AU’s 20th anniversary brings mixed feelings on continental legacy | African Union
On July 9, the African Union (AU) turns 20 – and the debate over its effectiveness so far is once again up for grabs.
Founded in 2002 with 53 African countries as members, the AU becomes the successor to the Organization of African Unity (OAU), which has been in existence since 1963. While the OAU focuses its efforts mainly on decolonizing and establishing diplomatic relations among its members, the AU was established to promote the economic development of the continent and maintain lasting peace.
In 2017, all 55 member countries in Africa became part of this organization after Morocco officially joined the group. After 33 years of absence.
Emmanuel Balogun, associate professor of political science at Skidmore College, New York, said that since its inception, AU has made undeniable achievements, including the agency’s progress in facilitating Member states play an important role in international policy negotiations.
“The AU in 2022 is an important player in the world, as evidenced by the recent meetings between the AU and the EU, the invitation of the President of Ukraine Zelenskyy to the African Union and the invitation of Putin to the president of the AU, Macky Sall goes to Sochi to discuss issues related to food security. for the Russian invasion,” he told Al Jazeera.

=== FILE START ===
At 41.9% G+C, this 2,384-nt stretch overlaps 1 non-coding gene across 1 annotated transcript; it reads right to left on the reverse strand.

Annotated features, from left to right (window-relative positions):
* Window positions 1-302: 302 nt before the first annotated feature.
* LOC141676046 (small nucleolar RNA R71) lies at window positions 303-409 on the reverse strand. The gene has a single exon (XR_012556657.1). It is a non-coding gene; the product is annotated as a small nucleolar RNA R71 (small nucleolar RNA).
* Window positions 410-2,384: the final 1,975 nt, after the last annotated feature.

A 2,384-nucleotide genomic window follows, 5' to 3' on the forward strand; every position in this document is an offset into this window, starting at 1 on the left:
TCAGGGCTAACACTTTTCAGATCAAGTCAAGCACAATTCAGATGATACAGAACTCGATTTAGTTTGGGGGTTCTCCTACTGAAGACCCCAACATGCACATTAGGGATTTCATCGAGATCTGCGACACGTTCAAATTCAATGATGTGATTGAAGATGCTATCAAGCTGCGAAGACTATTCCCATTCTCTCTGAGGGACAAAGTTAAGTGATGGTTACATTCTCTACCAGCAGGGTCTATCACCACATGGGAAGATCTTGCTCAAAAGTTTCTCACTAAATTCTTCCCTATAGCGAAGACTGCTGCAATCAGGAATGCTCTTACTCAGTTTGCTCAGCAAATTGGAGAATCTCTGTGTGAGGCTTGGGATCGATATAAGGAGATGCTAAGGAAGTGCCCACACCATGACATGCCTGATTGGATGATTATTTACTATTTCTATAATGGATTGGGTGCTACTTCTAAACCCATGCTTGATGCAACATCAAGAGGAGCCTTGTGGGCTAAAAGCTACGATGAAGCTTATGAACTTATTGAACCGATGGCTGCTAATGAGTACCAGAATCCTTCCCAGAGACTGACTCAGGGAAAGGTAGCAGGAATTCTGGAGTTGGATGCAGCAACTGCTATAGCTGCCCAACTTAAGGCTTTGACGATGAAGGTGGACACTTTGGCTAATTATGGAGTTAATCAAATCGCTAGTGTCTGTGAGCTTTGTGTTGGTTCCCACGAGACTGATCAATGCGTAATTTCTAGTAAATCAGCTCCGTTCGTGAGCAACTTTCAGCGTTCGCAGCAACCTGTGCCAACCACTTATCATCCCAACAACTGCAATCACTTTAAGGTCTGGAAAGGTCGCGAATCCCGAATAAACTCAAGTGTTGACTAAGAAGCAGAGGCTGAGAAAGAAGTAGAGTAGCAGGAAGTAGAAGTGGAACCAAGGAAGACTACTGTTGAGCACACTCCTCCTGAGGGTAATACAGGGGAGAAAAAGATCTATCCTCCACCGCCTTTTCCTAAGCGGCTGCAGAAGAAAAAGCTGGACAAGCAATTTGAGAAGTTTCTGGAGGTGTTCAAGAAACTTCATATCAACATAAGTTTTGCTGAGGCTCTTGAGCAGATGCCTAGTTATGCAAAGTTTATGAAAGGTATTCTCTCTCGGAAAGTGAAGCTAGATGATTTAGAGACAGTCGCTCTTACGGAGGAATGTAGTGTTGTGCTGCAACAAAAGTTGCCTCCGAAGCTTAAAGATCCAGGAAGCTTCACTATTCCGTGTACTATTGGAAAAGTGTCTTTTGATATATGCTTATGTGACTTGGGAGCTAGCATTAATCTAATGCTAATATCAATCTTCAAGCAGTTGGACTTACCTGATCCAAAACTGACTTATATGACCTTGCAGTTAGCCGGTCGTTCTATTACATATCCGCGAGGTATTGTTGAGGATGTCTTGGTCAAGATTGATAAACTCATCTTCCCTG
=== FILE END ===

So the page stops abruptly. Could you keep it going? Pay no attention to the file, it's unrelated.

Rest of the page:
Experts also say that the creation of a number of tools by the AU, such as the African Union’s Peer Review Mechanism as well as the African Union’s Peace and Security Council, has helped improve accountability and accountability. transparency of governments on this continent.
‘A final crisis of leadership’
However, some analysts argue that the AU’s role in mediating conflicts between member states and promoting unification remains the AU’s main weakness.
The Africa Reserve Force (ASF) was created to intervene in conflicts, such as in the case of war crimes or genocide such as in Rwanda in 1994, which resulted in up to one million deaths. in 100 days.
Mehari Taddele Maru, a professor at the European University Institute, told Al Jazeera: “The era of intervention and integration began with the transformation of the OAU into the AU in an attempt to answer a quest to find the root causes. new personality and redefining pan-Africanism. “[So] AU has launched a new vision and mission for the renaissance of Africa.
Maru, who previously served as an advisor to the AU Commission, said: “Two decades on, the AU is no longer a pan-African interventionist and integrator. “It looks like an airplane flying a lot lower than its stated altitude.”
Indeed, the list of current civil wars, armed conflicts and military coups in Africa remains alarmingly long.
For example, on October 25, 2021, the Sudanese military took control of the government in a coup. In Ethiopia, the government has been fighting rebel forces in the region since November 2020, thus triggering a humanitarian crisis.
Furthermore, tensions between Rwanda and the Democratic Republic of the Congo continue to send the continent into a state of suspense. Although both sides are now diplomatically ready, armed groups that each country accuses of supporting, in an effort to destabilize the other, continue to wreak havoc on the DRC.